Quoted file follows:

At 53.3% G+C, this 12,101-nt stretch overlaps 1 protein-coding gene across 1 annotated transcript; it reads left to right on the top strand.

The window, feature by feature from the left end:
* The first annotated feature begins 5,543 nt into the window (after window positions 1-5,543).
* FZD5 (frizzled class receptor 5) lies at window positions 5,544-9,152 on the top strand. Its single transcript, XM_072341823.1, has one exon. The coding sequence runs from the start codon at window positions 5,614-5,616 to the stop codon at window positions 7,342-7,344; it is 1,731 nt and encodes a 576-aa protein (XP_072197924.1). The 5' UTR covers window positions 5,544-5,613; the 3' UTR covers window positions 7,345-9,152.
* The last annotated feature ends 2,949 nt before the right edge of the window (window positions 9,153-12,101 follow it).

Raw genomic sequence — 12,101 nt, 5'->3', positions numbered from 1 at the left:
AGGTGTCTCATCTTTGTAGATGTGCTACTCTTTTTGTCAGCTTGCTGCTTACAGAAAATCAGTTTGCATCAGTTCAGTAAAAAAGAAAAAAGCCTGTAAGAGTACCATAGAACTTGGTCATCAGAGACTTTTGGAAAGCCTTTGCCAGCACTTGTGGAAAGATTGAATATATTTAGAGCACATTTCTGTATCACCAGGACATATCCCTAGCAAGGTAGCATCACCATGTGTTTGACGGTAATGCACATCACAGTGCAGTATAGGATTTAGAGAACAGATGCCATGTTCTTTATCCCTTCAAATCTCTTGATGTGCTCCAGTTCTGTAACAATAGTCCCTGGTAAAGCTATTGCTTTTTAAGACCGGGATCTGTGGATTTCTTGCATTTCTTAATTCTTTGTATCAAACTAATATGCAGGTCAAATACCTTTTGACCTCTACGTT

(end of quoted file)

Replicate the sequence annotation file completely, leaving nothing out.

At 53.3% G+C, this 12,101-nt stretch overlaps 1 protein-coding gene across 1 annotated transcript; it reads left to right on the top strand.

The window, feature by feature from the left end:
* The first annotated feature begins 5,543 nt into the window (after window positions 1-5,543).
* FZD5 (frizzled class receptor 5) lies at window positions 5,544-9,152 on the top strand. Its single transcript, XM_072341823.1, has one exon. The coding sequence runs from the start codon at window positions 5,614-5,616 to the stop codon at window positions 7,342-7,344; it is 1,731 nt and encodes a 576-aa protein (XP_072197924.1). The 5' UTR covers window positions 5,544-5,613; the 3' UTR covers window positions 7,345-9,152.
* The last annotated feature ends 2,949 nt before the right edge of the window (window positions 9,153-12,101 follow it).

Raw genomic sequence — 12,101 nt, 5'->3', positions numbered from 1 at the left:
AGGTGTCTCATCTTTGTAGATGTGCTACTCTTTTTGTCAGCTTGCTGCTTACAGAAAATCAGTTTGCATCAGTTCAGTAAAAAAGAAAAAAGCCTGTAAGAGTACCATAGAACTTGGTCATCAGAGACTTTTGGAAAGCCTTTGCCAGCACTTGTGGAAAGATTGAATATATTTAGAGCACATTTCTGTATCACCAGGACATATCCCTAGCAAGGTAGCATCACCATGTGTTTGACGGTAATGCACATCACAGTGCAGTATAGGATTTAGAGAACAGATGCCATGTTCTTTATCCCTTCAAATCTCTTGATGTGCTCCAGTTCTGTAACAATAGTCCCTGGTAAAGCTATTGCTTTTTAAGACCGGGATCTGTGGATTTCTTGCATTTCTTAATTCTTTGTATCAAACTAATATGCAGGTCAAATACCTTTTGACCTCTACGTT